As soon as I read the caption of this lovely, if frigid, picture I knew I was going to like it: it’s an Envisat image of clouds forming east of the Russian Sikhote Alin mountains:
Sure, it’s pretty and all, but what’s so special about it?
In 1947, a rain of iron fell on this mountain range. A metallic asteroid the size of a school bus came in from space and exploded over Russia, showering the area with iron fragments. Named for the region, Sikhote Alin meteorites are highly valued: they are from a witnessed event, and are quite lovely. I own several, because I love them. My favorite is shaped like Darth Vader’s head!
A documentary was made about the Sikhote Alin fall, and it’s very cool; I wrote about it a few years back.
Isn’t that awesome? The meteorites those guys pick up so casually are worth thousands of dollars each today.
And in 1947, would those Russians poking through that forest have thought that sometime in the not-too-distant future, we’d routinely get an asteroid’s-eye-view of that very same region?
Image credit: ESA
Not to overwhelm you with pictures of weather from space, but this is too amazing to pass up: 8000 km to the southeast of that Italian snowstorm, a different storm is slamming into Madagascar. Tropical cyclone Giovanna made landfall on the east coast of the island at 06:30 GMT Monday morning.
This picture — click to encyclonate — again taken by the ESA’s Envisat, shows just how big this storm is, about 1500 km from north to south, the size of Madagascar itself. What I said about the picture of snow in Italy goes double here: the violence of this storm is transformed into terrible beauty when viewed from above. I’ll note that the satellite’s orbital height is about 800 km, a bit over half the width of the storm it’s observing.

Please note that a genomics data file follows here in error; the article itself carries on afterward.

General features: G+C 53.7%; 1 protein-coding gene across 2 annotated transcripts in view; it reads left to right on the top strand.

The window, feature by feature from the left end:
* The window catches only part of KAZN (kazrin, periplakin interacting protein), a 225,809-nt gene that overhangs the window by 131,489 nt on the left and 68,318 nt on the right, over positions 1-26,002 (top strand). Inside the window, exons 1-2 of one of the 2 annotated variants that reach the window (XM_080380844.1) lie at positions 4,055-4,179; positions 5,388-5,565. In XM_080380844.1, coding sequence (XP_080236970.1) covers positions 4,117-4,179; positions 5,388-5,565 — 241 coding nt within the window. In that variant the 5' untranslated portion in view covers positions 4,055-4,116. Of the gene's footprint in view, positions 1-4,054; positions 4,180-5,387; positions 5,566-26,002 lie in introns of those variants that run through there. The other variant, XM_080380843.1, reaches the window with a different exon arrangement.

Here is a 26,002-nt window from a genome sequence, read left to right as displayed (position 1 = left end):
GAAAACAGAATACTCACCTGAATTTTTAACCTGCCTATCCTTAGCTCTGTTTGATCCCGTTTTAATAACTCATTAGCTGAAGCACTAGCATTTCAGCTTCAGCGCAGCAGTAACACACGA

Image credit: ESA
It’s been cold and snowy here in Boulder, but Europe is getting hit far harder: they’re having record freezes, and over the weekend Italy got a huge pile of snow dumped on them too, the largest in about 30 years. It’s closed airports and disrupted a lot of the daily activity… but from space, it’s actually quite beautiful:
[Click to molto embiggiano.]
The clouds and snow make it hard at first to see Italy, but it runs from the upper left to lower right in this picture, taken by the European Space Agency’s Envisat. The Adriatic Sea is above Italy, and the Tyrrhenian Sea below. You can just see a piece of Sicily, and the islands of Corsica and Sardinia are visible as well.
I’m always amazed at the perspective of space. Disasters, trouble, and the frailty of life are so apparent when you’re in their midst, but they fade rapidly with distance. It doesn’t make them any less real or any less terrible, but it does provide a longer view that all of us, perhaps, can use sometimes.
Image credit: ESA
Almost exactly one year ago, I posted a beautiful picture of a phytoplankton bloom as seen from space. And here’s another one, and it’s way, way more spectacular!
Holy wow! [Click to enalgaenate.]
This shot of a bloom in the southern Atlantic Ocean was taken by the ESA’s Envirosat, which — duh — is designed to observe our environment. In this case, scientists keep a keen eye on phytoplankton blooms: while this bloom is breathtaking and gorgeous, many can be hazardous. Besides producing toxins that can harm sea life, they can also consume more oxygen in the water than usual, which is obviously tough on any life in the area. The color of the bloom can be found quickly using satellite imagery like this, and the algae species determined. Also, phytoplankton are sensitive to some climate changes, so observing them can act as a "canary in the coal mine" for climate change.
Sometimes, the best view of the Earth around us is from above. And sometimes that view is amazing, but a reminder that our ecosystem is a dynamic balance… and it’s best that we understand all the forces that can upset that equilibrium.
Tip o’ the petri dish to Alan Boyle on Google+. Image credit: ESA
I had heard that there were severe and extensive fires raging out of control in Russia, but I had no idea how bad it was until I saw this picture:
This image was taken by the European Space Agency’s Envisat Earth-observing satellite. Moscow is in the lower left corner of the frame, and the field of view is several hundred kilometers across. Dozens of plumes from forest and peat bog fires can be seen scattered everywhere.
That area of the world is experiencing record heat, with temperatures over 35° C, far higher than usual. That’s dried out the region, making it a tinderbox for fires. Smoke blowing over Moscow is making pollution ten times normal amounts.
When I lived in California, a fire in a town about 25 kilometers away made life difficult for us; the smoke was awful. I imagine things must be incredibly bad in Russia right now, and I hope very much that these fires can be put under control as rapidly as possible.